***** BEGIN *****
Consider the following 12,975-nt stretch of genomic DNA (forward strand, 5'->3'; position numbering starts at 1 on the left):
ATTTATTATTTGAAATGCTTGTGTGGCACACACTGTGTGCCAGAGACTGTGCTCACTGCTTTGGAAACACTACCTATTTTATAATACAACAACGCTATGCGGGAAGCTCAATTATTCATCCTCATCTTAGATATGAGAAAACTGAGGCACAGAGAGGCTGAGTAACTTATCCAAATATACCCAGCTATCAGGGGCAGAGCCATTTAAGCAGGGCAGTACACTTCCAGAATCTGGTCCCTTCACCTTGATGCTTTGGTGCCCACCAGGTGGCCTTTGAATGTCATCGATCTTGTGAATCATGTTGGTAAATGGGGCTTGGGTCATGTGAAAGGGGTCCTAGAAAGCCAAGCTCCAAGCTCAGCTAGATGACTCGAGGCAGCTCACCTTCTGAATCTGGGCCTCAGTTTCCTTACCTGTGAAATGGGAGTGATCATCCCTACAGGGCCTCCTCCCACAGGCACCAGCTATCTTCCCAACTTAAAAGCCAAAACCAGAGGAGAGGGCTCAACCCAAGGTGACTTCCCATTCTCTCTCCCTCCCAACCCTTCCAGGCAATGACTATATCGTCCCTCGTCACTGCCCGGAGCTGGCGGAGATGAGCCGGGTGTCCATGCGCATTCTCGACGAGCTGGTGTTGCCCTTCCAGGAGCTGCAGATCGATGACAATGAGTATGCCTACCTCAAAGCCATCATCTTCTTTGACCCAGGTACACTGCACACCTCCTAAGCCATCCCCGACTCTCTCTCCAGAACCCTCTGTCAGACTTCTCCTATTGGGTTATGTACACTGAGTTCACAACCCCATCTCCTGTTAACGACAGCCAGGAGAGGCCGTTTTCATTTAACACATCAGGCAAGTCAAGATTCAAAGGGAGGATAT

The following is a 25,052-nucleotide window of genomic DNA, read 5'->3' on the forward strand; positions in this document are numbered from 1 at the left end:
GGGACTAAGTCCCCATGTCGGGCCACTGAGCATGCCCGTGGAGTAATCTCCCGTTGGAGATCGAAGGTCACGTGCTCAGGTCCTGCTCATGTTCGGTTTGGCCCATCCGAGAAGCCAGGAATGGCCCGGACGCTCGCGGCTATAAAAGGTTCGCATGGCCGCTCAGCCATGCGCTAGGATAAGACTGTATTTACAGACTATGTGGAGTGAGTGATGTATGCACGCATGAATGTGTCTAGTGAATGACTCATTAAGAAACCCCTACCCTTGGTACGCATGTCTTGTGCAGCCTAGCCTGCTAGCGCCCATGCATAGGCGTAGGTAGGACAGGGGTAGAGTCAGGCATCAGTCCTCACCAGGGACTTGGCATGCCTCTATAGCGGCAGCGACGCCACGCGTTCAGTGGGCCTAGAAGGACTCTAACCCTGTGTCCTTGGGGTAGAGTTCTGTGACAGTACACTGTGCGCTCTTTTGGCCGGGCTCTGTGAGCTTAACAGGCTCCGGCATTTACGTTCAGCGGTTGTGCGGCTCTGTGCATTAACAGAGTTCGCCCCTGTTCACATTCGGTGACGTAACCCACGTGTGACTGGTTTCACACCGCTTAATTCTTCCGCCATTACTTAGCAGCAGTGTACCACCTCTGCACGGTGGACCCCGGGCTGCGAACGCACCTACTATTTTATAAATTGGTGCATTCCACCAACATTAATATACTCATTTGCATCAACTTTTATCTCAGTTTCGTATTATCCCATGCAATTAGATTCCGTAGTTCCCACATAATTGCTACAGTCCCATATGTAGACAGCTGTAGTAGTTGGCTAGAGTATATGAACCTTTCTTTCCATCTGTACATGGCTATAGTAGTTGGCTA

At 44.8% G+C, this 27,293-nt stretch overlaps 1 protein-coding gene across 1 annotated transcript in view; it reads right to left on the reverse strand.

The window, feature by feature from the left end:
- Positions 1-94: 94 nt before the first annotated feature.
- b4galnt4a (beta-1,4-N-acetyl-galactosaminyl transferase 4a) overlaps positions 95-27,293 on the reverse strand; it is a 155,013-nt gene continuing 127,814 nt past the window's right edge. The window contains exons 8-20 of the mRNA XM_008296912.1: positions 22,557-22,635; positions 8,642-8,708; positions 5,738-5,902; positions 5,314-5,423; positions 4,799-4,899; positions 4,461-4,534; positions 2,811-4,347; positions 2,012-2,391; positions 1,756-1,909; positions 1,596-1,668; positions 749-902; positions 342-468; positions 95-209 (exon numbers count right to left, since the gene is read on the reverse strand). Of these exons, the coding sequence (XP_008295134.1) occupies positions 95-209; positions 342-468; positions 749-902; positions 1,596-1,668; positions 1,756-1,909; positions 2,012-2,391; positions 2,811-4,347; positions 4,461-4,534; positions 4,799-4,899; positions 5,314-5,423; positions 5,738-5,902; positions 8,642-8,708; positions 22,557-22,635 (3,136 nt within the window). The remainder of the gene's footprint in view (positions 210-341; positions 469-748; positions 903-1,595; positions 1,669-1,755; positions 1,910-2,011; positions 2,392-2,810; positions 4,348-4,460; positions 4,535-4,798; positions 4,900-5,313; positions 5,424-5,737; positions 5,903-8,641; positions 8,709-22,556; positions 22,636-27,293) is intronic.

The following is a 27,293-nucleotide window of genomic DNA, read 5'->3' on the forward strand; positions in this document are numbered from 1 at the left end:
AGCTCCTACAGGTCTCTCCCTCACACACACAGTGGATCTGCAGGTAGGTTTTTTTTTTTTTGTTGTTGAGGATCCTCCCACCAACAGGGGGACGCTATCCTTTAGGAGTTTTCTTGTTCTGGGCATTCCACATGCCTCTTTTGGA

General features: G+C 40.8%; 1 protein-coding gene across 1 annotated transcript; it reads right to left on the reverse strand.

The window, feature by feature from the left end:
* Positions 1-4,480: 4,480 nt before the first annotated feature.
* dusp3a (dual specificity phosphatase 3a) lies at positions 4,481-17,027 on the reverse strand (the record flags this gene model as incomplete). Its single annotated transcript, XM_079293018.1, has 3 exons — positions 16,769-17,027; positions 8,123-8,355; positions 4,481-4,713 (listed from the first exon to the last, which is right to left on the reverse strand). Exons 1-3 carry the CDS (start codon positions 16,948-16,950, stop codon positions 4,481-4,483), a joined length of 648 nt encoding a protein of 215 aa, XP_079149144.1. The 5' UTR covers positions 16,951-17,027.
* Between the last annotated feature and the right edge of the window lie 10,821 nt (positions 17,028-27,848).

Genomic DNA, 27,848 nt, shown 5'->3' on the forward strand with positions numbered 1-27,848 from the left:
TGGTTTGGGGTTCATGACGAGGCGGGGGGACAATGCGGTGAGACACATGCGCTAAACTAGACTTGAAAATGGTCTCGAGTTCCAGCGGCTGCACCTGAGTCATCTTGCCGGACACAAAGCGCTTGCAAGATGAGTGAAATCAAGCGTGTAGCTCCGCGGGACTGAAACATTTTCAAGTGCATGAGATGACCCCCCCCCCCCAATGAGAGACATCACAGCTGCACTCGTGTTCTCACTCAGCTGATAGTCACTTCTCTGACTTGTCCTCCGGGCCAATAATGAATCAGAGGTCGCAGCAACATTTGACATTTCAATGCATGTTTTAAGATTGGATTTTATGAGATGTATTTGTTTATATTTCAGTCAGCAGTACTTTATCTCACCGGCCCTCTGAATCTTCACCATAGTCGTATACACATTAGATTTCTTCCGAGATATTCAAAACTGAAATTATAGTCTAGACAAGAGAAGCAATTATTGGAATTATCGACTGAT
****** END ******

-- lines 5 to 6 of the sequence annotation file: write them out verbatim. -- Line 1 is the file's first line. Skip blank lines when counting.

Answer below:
At 44.8% G+C, this 27,293-nt stretch overlaps 1 protein-coding gene across 1 annotated transcript in view; it reads right to left on the reverse strand.

The window, feature by feature from the left end: